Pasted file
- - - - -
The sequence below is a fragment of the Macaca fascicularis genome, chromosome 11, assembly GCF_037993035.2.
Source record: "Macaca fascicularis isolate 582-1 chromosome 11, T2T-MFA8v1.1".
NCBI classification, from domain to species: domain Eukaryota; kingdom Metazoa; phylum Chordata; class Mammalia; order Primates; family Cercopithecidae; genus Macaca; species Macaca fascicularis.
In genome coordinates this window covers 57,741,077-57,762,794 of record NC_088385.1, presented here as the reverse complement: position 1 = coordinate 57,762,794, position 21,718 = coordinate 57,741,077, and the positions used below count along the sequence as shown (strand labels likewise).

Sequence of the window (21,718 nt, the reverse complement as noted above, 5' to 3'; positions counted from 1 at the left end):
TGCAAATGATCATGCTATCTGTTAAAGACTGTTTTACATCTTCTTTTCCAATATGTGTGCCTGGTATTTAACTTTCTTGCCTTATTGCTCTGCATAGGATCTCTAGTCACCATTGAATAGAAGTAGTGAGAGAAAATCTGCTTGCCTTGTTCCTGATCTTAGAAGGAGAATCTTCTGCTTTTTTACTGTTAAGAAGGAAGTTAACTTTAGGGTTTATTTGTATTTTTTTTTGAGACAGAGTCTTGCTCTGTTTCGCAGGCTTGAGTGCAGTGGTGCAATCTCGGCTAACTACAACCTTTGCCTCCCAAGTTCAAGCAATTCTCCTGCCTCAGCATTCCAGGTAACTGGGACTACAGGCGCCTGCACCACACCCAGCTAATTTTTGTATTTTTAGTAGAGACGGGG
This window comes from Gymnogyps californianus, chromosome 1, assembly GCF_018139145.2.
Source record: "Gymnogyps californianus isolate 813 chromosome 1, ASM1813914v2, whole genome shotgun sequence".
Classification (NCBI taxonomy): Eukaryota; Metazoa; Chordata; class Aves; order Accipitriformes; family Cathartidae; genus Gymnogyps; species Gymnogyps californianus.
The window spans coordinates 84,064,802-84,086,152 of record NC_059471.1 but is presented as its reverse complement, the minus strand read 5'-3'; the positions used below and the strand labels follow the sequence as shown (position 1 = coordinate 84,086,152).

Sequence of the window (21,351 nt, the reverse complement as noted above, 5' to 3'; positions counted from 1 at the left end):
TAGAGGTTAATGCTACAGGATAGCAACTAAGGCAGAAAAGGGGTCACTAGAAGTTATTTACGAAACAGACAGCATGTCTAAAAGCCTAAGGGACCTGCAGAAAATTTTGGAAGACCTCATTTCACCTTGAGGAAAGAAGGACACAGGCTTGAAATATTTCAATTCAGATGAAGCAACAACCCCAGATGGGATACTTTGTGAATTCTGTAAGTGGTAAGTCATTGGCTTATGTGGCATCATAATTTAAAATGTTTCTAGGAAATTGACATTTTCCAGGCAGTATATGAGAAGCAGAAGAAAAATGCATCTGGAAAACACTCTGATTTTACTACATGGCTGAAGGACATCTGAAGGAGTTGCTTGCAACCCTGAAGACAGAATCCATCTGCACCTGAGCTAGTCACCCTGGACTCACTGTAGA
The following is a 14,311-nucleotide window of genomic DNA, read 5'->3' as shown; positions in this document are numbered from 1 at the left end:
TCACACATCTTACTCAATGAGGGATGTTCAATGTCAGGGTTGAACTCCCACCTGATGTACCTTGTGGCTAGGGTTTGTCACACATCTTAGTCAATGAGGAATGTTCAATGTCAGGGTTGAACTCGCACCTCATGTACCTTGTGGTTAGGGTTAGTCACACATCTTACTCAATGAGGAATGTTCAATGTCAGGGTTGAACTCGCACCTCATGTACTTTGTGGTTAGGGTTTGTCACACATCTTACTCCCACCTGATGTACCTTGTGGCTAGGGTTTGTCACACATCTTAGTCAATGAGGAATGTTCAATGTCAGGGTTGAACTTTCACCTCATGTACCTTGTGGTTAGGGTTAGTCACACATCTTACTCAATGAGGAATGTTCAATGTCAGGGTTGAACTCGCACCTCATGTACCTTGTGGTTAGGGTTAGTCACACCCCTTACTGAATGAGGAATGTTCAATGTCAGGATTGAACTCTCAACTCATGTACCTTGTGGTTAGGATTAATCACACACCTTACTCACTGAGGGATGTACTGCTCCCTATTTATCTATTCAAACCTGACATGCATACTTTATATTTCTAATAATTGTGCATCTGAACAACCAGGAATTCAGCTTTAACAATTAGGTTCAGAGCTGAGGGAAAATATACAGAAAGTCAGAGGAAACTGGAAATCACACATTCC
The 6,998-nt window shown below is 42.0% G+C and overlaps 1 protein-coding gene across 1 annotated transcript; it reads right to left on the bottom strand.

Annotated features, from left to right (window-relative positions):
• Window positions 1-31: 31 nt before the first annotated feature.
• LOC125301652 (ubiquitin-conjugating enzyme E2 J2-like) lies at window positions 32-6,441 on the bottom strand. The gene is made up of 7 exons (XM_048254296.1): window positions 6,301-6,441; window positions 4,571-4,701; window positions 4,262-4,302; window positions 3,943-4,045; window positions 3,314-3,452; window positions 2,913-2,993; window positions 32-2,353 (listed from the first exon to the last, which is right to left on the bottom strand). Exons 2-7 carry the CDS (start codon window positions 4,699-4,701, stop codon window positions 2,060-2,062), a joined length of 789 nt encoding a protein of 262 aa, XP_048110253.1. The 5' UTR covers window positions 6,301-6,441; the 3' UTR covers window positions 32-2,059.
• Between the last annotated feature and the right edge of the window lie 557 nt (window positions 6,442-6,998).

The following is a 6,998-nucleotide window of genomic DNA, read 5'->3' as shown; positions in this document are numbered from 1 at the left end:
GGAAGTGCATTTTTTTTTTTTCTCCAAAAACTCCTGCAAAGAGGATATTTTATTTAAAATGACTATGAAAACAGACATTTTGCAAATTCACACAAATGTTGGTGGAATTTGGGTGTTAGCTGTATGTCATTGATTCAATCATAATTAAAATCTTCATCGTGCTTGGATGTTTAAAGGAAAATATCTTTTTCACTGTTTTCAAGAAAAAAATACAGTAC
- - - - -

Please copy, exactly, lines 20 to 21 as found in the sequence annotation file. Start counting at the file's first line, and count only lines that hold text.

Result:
The following is a 6,998-nucleotide window of genomic DNA, read 5'->3' as shown; positions in this document are numbered from 1 at the left end:
GGAAGTGCATTTTTTTTTTTTCTCCAAAAACTCCTGCAAAGAGGATATTTTATTTAAAATGACTATGAAAACAGACATTTTGCAAATTCACACAAATGTTGGTGGAATTTGGGTGTTAGCTGTATGTCATTGATTCAATCATAATTAAAATCTTCATCGTGCTTGGATGTTTAAAGGAAAATATCTTTTTCACTGTTTTCAAGAAAAAAATACAGTAC